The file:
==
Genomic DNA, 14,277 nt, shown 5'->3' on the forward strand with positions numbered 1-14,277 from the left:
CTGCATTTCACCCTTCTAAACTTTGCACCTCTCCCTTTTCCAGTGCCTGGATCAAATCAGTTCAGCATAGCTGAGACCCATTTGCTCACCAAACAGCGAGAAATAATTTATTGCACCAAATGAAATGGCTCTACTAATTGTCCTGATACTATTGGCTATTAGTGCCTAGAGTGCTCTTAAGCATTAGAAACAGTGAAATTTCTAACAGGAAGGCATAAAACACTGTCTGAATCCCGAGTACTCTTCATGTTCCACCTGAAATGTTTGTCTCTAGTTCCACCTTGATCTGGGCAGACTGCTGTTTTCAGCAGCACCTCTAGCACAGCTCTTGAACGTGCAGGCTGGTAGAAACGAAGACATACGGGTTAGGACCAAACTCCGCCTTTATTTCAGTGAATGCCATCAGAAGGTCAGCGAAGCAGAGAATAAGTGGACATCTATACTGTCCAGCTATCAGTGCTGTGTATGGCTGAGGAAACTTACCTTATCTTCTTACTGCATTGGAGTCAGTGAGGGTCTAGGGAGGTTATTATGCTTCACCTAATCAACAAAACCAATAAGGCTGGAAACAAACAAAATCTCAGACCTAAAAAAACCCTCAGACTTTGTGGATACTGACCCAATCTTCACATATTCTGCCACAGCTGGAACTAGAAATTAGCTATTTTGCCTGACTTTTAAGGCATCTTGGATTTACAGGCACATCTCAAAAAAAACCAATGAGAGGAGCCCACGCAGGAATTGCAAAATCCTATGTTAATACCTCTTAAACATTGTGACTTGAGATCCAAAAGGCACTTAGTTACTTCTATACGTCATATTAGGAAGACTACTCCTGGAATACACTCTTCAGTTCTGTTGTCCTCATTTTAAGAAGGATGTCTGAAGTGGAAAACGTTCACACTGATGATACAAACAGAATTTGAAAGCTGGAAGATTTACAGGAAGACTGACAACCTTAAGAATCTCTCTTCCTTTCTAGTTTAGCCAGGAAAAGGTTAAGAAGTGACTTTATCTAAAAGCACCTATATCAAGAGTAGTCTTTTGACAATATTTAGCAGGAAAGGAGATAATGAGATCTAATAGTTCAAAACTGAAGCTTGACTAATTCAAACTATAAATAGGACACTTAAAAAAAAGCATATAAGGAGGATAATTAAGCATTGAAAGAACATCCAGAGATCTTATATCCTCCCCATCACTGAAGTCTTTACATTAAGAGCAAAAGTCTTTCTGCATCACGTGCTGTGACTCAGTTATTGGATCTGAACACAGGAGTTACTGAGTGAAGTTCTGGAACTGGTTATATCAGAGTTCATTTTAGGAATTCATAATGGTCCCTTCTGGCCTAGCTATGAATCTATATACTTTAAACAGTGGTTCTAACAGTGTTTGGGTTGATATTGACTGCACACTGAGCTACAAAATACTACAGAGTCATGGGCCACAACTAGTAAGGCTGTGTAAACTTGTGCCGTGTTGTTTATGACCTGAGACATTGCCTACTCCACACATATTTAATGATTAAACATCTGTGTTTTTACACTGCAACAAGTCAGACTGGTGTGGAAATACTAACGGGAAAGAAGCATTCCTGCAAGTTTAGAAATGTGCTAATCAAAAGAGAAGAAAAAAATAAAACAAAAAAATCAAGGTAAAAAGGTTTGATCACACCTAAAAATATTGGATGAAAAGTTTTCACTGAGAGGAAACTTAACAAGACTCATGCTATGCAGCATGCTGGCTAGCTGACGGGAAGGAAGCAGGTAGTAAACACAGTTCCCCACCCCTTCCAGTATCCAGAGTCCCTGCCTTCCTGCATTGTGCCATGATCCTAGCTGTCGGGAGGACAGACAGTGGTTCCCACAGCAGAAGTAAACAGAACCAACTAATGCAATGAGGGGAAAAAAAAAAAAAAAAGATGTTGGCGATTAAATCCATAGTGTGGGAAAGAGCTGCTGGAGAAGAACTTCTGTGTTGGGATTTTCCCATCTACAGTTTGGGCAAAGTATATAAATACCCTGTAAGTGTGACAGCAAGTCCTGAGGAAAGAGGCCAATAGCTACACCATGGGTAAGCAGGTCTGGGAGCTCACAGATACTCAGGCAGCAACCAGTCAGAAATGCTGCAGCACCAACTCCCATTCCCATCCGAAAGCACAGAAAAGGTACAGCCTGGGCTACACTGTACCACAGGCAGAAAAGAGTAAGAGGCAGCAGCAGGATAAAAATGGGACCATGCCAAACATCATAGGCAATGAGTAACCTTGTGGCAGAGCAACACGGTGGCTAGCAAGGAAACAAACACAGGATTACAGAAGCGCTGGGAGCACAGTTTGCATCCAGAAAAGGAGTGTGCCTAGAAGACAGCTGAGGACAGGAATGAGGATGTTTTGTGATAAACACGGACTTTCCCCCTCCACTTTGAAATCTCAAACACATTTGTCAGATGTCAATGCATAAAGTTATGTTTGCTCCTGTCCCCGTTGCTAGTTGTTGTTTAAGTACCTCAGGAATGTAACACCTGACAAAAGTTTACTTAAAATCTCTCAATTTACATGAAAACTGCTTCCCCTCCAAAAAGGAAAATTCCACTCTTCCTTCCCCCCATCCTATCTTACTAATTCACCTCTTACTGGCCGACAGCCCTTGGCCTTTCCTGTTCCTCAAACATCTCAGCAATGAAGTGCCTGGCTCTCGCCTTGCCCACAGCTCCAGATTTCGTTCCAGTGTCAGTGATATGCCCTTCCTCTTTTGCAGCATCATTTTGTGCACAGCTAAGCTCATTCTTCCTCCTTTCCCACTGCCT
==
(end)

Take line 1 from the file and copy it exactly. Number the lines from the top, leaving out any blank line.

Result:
Genomic DNA, 14,277 nt, shown 5'->3' on the forward strand with positions numbered 1-14,277 from the left: